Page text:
On a recent Saturday morning, I was alone with my five-year-old son. With his siblings at activities, I told him I was all his for the next few hours. “What should we do, buddy?” I asked, suggesting several options that were swiftly rejected. Just when I thought we’d spend the day just deciding and doing nothing, his eyes brightened. “Can we go to the toy store?” he asked. It had been a while since I’d taken him toy shopping, and all kids love a new toy, so I thought that was a great idea. “Sure kiddo,” I said. “I’ll let you choose one special toy, ok?” He agreed and we were both excited, him for his new toy and me for the hero status I’d soon have as the buyer of that awesome toy.
When we arrived at ToysRUs he ran to the superhero aisle, where he found a bunch of toys that let you sling webs around the house like Spiderman. “Mommy, I want this,” he cried. I suddenly pictured my house covered in red and yellow webs, staining my white walls, stuck to my leather upholstery and ground up in my carpeting. “No baby, no web shooting in the house.” He moved on.
“Oh Mommy, this!” he said, pointing to some kind of shooter that makes machine gun sounds as it shakes. “No sweetie, I don’t like buying guns,” I said. “What about this,” he said, pointing to a gigantic Superman that cost a million dollars. “What does he do?” I asked, reading the back of the enormous box to discover that the Superman actually does nothing but stand. “He doesn’t do anything. It’s not worth it,” I said. “How about some smaller action figures?” I asked, but they did nothing either, and he wasn’t interested. We moved on.
He picked up a blaster that shoots foam pegs. My older kids once had one and it went like this: parent spends ten minutes finding foam pegs behind couches and in bushes and loading them back in, and child spends four seconds shooting them all out. Repeat. “Sorry sweetheart, let’s keep looking.”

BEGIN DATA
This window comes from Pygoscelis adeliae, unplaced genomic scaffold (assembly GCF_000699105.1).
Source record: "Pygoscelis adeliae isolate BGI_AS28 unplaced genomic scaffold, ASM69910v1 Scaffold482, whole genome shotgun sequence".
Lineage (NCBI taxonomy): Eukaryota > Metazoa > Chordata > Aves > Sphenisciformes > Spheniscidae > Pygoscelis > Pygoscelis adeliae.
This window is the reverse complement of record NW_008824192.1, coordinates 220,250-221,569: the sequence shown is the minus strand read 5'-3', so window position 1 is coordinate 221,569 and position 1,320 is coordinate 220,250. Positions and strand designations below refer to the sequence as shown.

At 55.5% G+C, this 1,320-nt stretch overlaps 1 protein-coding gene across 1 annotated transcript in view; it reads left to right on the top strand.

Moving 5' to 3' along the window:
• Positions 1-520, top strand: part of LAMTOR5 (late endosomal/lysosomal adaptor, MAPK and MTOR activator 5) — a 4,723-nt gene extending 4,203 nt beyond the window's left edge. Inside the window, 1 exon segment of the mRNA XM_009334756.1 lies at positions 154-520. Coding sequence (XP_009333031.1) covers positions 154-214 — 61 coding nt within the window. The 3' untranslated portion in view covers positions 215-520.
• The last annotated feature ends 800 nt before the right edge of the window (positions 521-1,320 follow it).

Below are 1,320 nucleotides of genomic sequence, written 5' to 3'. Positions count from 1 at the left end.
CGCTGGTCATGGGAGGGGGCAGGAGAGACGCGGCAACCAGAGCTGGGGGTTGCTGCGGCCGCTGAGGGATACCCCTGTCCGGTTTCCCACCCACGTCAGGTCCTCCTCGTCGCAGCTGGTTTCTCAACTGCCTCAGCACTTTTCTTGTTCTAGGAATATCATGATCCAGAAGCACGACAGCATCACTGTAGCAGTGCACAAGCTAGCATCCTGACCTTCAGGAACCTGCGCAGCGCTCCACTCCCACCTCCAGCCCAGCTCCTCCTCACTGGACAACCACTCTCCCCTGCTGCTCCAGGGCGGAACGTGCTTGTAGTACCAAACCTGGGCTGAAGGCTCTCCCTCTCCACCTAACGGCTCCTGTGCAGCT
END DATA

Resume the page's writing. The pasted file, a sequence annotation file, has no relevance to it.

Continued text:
“Oooh a voice changer machine.” No, nope. No way. “Oh a fart sound machine!” Oh sorry, not happening. “A water gun?” Why, so you can have a massive fight with your brothers? Nope.
“Mommy, you can make slime,” he yelled while holding a box showing a kid with a big neon green blob. Again, lots of work for me, and slime would be all over my house.
After suggesting 10 more toys that he already has at home, including the Play-Doh he never uses and basketballs we have 45 of, we passed the DVD section where he asked for $25 movies I can get on Netflix for free. Of course, I said no.
“What can I get,” he asked, both of us feeling dejected. “I don’t know, choose something,” I said, knowing full well that everything he wanted, I vetoed. We eventually settled on a Batman Pez dispenser and a little fan filled with candy. He insisted on holding them in the car. A month later, they’re both still in the car.
So is toy shopping really that hard, or am I just a tightly wound mother who’s afraid of a little mess and violence? Did I fail in my quest to make my little boy happy?
I decided that none of that was true, and that I had, in fact, taught my son some important life lessons, including that we don’t get everything we ask for and we don’t invest in worthless items.
And two days later, with the arrival of a big Amazon Prime box containing a fart machine and a super soaker, I realized my son had also learned another important life lesson.
When mommy says no, just ask dad.